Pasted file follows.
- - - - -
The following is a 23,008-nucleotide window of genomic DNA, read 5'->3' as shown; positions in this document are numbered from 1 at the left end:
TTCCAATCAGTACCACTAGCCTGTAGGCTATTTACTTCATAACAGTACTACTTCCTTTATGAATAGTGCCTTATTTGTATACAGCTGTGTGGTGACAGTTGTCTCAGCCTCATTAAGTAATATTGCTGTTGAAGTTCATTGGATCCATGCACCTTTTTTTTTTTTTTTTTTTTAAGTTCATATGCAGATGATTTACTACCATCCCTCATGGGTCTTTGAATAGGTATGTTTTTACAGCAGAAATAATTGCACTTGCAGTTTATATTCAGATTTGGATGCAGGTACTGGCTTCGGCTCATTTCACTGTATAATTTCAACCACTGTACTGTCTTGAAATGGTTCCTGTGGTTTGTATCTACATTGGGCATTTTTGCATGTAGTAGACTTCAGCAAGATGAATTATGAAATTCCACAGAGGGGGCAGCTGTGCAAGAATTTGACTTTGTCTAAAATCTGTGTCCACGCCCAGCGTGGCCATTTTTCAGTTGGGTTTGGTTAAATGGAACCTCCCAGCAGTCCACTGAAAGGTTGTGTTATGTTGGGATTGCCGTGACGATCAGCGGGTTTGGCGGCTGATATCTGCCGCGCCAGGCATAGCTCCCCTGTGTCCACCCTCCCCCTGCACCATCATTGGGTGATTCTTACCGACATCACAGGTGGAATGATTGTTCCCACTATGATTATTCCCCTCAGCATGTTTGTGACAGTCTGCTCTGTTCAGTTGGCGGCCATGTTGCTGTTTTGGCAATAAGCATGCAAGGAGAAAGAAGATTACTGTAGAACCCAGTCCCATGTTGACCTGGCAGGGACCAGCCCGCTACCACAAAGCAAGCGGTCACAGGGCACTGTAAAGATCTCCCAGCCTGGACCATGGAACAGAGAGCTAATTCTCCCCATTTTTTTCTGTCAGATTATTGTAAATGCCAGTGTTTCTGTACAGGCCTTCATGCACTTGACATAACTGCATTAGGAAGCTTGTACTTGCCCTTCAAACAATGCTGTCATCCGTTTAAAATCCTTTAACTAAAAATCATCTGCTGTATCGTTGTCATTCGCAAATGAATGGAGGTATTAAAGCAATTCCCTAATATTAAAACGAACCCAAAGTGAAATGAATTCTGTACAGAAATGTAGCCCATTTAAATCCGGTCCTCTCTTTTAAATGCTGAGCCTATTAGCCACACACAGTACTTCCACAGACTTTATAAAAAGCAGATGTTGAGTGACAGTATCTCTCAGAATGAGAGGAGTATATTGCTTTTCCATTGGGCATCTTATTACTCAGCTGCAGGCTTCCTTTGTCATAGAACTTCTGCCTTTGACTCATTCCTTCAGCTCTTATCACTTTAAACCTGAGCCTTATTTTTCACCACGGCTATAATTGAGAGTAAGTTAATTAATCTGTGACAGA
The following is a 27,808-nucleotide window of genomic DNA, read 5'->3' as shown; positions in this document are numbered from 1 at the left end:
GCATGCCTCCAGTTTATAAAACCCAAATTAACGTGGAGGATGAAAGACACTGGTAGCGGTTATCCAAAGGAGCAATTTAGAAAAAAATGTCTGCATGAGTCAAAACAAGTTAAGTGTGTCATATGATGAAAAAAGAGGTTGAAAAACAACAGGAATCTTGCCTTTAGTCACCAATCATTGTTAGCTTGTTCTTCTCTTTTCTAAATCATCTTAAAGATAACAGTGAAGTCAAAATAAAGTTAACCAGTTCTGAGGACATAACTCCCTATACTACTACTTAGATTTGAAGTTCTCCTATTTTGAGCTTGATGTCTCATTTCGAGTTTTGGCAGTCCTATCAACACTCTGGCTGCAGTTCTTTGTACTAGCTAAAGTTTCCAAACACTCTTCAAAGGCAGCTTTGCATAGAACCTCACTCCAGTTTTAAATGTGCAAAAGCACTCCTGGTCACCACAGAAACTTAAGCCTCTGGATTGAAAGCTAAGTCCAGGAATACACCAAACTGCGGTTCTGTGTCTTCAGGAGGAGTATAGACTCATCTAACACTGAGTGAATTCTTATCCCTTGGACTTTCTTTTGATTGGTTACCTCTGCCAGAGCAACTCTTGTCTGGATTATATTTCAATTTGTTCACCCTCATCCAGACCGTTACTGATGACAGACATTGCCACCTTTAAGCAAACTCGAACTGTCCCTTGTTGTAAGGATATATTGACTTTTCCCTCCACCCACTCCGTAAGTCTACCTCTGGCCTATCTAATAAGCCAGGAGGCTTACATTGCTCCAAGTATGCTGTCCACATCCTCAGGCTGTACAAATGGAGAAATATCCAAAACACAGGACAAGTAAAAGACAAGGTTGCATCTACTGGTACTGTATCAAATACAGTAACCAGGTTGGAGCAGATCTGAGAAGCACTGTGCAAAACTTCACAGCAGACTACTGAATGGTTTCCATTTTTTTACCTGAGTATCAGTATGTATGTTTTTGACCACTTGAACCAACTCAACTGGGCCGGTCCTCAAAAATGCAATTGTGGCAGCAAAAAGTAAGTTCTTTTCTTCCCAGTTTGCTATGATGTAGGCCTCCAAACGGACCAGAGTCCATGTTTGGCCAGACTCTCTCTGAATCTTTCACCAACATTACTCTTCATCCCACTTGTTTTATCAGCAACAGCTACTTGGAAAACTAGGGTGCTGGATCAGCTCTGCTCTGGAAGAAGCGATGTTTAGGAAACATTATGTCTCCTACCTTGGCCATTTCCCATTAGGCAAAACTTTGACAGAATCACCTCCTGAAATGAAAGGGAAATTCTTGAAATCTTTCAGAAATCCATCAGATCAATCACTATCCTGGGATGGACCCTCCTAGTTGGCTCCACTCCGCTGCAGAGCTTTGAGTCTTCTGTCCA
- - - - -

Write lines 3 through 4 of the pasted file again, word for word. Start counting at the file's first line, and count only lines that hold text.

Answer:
The following is a 27,808-nucleotide window of genomic DNA, read 5'->3' as shown; positions in this document are numbered from 1 at the left end:
GCATGCCTCCAGTTTATAAAACCCAAATTAACGTGGAGGATGAAAGACACTGGTAGCGGTTATCCAAAGGAGCAATTTAGAAAAAAATGTCTGCATGAGTCAAAACAAGTTAAGTGTGTCATATGATGAAAAAAGAGGTTGAAAAACAACAGGAATCTTGCCTTTAGTCACCAATCATTGTTAGCTTGTTCTTCTCTTTTCTAAATCATCTTAAAGATAACAGTGAAGTCAAAATAAAGTTAACCAGTTCTGAGGACATAACTCCCTATACTACTACTTAGATTTGAAGTTCTCCTATTTTGAGCTTGATGTCTCATTTCGAGTTTTGGCAGTCCTATCAACACTCTGGCTGCAGTTCTTTGTACTAGCTAAAGTTTCCAAACACTCTTCAAAGGCAGCTTTGCATAGAACCTCACTCCAGTTTTAAATGTGCAAAAGCACTCCTGGTCACCACAGAAACTTAAGCCTCTGGATTGAAAGCTAAGTCCAGGAATACACCAAACTGCGGTTCTGTGTCTTCAGGAGGAGTATAGACTCATCTAACACTGAGTGAATTCTTATCCCTTGGACTTTCTTTTGATTGGTTACCTCTGCCAGAGCAACTCTTGTCTGGATTATATTTCAATTTGTTCACCCTCATCCAGACCGTTACTGATGACAGACATTGCCACCTTTAAGCAAACTCGAACTGTCCCTTGTTGTAAGGATATATTGACTTTTCCCTCCACCCACTCCGTAAGTCTACCTCTGGCCTATCTAATAAGCCAGGAGGCTTACATTGCTCCAAGTATGCTGTCCACATCCTCAGGCTGTACAAATGGAGAAATATCCAAAACACAGGACAAGTAAAAGACAAGGTTGCATCTACTGGTACTGTATCAAATACAGTAACCAGGTTGGAGCAGATCTGAGAAGCACTGTGCAAAACTTCACAGCAGACTACTGAATGGTTTCCATTTTTTTACCTGAGTATCAGTATGTATGTTTTTGACCACTTGAACCAACTCAACTGGGCCGGTCCTCAAAAATGCAATTGTGGCAGCAAAAAGTAAGTTCTTTTCTTCCCAGTTTGCTATGATGTAGGCCTCCAAACGGACCAGAGTCCATGTTTGGCCAGACTCTCTCTGAATCTTTCACCAACATTACTCTTCATCCCACTTGTTTTATCAGCAACAGCTACTTGGAAAACTAGGGTGCTGGATCAGCTCTGCTCTGGAAGAAGCGATGTTTAGGAAACATTATGTCTCCTACCTTGGCCATTTCCCATTAGGCAAAACTTTGACAGAATCACCTCCTGAAATGAAAGGGAAATTCTTGAAATCTTTCAGAAATCCATCAGATCAATCACTATCCTGGGATGGACCCTCCTAGTTGGCTCCACTCCGCTGCAGAGCTTTGAGTCTTCTGTCCA